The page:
But it is not only that. The other part of the problem is that the Bank has focused too much on this flawed measure of inflation and not paid enough attention to wider inflationary pressures, in particular what has been happening to money supply. To his credit, the Governor now acknowledges this. The links between money supply and inflation are very elastic and change over time. It was right to abandon these as the principal guide to policy in the 1990s. But they give a useful second indicator of widespread inflationary tendencies.
The first graph shows what has been happening to one crucial element of broad money, M4 lending. Don't worry about the arcane aspects of the monetary aggregates; just look at the picture. A lot of borrowing is going on, and that is showing up in the money supply numbers. The next graph shows one of the areas of borrowing, the amount of money borrowed for buying homes. That hit a new all-time high in March of £19.3bn. GFC Economics, which provided these graphs, reckons that new loan approvals will be the key indicator that will determine whether a further increase in rates is needed after today.
Part of the reason for this surge is the rise in the individual size of each new mortgage. In March that was £174,200, compared with £140,000 a year earlier, as the third graph shows.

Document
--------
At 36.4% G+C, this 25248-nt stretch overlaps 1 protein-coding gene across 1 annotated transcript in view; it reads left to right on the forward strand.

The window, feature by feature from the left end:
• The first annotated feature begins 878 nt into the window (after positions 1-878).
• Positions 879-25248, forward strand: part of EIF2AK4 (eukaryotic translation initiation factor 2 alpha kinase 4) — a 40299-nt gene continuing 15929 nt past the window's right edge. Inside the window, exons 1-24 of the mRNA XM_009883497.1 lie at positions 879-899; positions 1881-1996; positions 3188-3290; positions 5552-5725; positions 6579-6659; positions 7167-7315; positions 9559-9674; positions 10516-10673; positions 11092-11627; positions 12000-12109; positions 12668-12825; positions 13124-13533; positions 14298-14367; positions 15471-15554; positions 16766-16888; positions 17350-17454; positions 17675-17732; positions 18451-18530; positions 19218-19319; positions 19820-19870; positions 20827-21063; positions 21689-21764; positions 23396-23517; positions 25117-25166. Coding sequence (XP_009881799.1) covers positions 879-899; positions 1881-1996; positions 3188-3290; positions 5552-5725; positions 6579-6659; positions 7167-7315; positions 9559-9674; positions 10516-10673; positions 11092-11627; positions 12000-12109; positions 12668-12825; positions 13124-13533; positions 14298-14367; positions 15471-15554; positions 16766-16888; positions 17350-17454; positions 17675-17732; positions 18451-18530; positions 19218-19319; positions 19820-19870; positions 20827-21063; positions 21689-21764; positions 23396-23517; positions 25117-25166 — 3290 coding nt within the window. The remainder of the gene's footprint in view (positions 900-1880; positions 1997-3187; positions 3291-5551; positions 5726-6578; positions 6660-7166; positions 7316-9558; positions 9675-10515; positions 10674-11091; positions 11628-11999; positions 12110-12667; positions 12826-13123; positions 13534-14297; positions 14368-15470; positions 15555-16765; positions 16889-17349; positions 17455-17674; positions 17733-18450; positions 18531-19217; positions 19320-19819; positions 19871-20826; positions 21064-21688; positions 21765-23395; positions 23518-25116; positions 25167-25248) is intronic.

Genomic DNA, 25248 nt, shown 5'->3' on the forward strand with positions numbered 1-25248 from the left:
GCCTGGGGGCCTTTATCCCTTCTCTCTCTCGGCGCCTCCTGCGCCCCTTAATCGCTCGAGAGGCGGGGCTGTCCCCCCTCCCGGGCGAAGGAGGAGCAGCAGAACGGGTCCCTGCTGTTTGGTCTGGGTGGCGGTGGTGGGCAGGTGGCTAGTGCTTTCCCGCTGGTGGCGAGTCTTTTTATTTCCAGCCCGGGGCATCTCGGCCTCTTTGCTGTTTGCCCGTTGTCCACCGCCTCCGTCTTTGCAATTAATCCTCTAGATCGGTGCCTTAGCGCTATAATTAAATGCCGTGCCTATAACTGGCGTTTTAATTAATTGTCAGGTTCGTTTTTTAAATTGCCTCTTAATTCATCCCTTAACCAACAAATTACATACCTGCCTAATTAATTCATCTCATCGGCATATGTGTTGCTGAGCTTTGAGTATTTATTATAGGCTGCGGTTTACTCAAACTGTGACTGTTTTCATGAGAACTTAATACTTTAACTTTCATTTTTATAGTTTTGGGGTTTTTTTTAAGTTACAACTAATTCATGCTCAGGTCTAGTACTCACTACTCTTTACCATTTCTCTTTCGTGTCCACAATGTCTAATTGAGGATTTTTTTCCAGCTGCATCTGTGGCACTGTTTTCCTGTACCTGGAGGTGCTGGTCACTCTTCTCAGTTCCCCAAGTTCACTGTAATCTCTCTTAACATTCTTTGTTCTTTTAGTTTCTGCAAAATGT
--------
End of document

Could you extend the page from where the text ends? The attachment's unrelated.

The Bank should not accept the blame for this increase in the size of mortgages, for that is the decision of the banks and building societies making the loans. But it is clear that the old rules of lending people not more than three times their income have been blown to pieces.
At any rate, the total net lending to the personal sector in the UK is running at close to the record it reached in 2003 (final graph), and of course this rise is cumulative. Even if the rate of new net lending comes down, there is still the great wodge of money borrowed in the past that has to be serviced. This loadsamoney era has the counterpart of loadsadebt too.
So that is our contribution to global financial warming. But as I said, in world terms we are not that significant. Much bigger contributions have come from the US, from the Middle East, from Russia and East Asia. The excessive liquidity in the States is gradually being worked off. House prices there are, in many areas at least, now falling. Consumption growth has eased off, though it has not gone negative.